November is a special month in the world of diabetes. Each year, we celebrate National Diabetes Month to honor all the wonderful people who happen to have diabetes and spread information about the disease, its impact, and prevention.
This year’s spotlight is on prediabetes.
Prediabetes is a condition in which your blood sugar levels may be running high but not quite high enough to be considered diabetes. It’s an early warning sign that you are at risk for developing type 2 diabetes if you don’t make changes.
While a diagnosis of prediabetes can feel scary, there is good news. It’s not too late! You have a chance to improve your health and delay or prevent type 2 diabetes from occurring.
What You Need To Know About Prediabetes
Prediabetes happens when your body becomes insulin resistant. Insulin is a hormone that signals your body’s cells to take up glucose (or blood sugar) from your bloodstream.
Your body uses glucose as its main form of energy, but if your cells become resistant to the action of insulin, they won’t pull glucose out of the blood. When glucose remains in your bloodstream, we call this “high blood sugar,” and it’s a sign that something isn’t right.
Extra sugar in your blood causes damage to your blood vessels, especially the small blood vessels of your eyes and kidneys. It can also damage your nerves and other organs if left untreated.
Symptoms of Prediabetes
Often people who have prediabetes have no symptoms. It can go undetected for years, only showing up when it progresses to type 2 diabetes.
Occasionally someone with prediabetes may notice areas of darkened skin near their armpits or sides of their neck.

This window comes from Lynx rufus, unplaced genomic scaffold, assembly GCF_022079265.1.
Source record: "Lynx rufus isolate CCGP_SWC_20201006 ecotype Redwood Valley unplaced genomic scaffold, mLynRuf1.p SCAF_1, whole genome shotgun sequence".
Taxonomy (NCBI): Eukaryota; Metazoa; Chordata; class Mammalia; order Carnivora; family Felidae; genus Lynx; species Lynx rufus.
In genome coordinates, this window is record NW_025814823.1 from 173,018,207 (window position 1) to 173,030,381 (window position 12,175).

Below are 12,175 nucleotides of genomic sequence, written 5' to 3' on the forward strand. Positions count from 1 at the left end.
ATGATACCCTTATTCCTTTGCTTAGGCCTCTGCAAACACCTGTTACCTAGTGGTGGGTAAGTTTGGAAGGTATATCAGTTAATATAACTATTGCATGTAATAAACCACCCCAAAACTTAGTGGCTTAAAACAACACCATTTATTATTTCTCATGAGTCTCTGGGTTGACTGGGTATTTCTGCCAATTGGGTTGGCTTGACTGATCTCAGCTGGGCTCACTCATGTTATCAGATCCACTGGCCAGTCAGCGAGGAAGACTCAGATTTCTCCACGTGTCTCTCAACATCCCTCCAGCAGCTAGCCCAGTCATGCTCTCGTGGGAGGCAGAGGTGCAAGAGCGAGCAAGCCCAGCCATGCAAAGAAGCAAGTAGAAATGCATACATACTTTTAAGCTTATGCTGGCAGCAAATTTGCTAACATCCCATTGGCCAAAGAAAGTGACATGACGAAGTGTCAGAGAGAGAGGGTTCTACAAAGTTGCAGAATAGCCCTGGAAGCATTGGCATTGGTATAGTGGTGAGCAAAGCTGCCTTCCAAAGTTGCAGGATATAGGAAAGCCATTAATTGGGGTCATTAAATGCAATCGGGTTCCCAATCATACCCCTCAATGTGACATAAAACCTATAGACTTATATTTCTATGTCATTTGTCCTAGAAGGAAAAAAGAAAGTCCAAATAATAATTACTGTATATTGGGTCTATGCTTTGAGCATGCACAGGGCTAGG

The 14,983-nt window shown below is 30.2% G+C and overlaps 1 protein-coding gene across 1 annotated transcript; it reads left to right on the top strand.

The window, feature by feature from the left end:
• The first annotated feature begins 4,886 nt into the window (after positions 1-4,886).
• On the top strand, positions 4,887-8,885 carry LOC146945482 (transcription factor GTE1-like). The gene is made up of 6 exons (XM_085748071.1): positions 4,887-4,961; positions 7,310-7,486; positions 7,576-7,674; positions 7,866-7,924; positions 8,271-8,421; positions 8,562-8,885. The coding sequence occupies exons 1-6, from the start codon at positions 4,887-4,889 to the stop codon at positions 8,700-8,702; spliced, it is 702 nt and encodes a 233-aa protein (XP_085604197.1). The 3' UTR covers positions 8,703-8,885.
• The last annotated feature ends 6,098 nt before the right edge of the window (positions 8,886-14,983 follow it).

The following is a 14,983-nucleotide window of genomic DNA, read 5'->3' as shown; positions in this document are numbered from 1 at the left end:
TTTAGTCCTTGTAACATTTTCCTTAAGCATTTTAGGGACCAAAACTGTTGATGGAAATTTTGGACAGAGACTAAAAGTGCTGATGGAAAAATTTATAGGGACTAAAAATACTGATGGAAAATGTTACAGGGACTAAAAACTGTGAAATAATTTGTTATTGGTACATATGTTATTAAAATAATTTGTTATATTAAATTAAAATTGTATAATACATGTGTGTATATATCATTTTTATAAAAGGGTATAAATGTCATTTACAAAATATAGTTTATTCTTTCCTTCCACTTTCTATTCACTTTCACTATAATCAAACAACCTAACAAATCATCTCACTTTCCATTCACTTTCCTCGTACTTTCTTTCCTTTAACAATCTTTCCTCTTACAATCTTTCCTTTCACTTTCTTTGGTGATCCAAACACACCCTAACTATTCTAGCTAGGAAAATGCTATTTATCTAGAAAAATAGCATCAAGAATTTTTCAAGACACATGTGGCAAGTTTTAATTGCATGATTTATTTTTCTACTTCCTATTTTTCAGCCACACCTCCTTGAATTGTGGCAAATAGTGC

In general, the best way to know if you have prediabetes is to visit your doctor and receive regular screenings.
Risk Factors For Prediabetes
Certain factors can put you at a higher risk of developing prediabetes. These include:
- Being overweight or obese
- Over the age of 45
- Have a family history of prediabetes or type 2 diabetes
- You are of African American, Alaska Native, American Indian, Asian American, Hispanic/Latino, Native Hawaiian, or Pacific Islander American descent
- Lack of physical activity
- History of gestational diabetes
- Polycystic ovary syndrome
- Metabolic syndrome
If you have any of these risk factors, talk to your doctor about diabetes screening and prevention.
If you’ve been diagnosed with prediabetes, you still have a chance to protect yourself from developing type 2 diabetes.
Lifestyle changes can be an effective way to reduce or reverse insulin resistance and improve your blood sugar. Here are some lifestyle changes your doctor may recommend:
- Increasing your physical activity to at least 150 minutes of moderate-intensity exercise each week.
- Eating a healthy, plant-based diet that is low in sugar, processed food, and unhealthy fats.
- Losing 5-7% of your body weight. That comes out to around 10 to 15 pounds for most people.
Your doctor may also recommend diabetes medications if they feel it is appropriate for you.
Prevention Is The Best Path
If you or someone you know has been diagnosed with prediabetes, it’s time for action.
This is your chance to make healthy changes to improve your blood sugar control and protect yourself from type 2 diabetes.
Work with your doctor or diabetes care team to design a prevention plan to reduce or eliminate your risk of type 2 diabetes.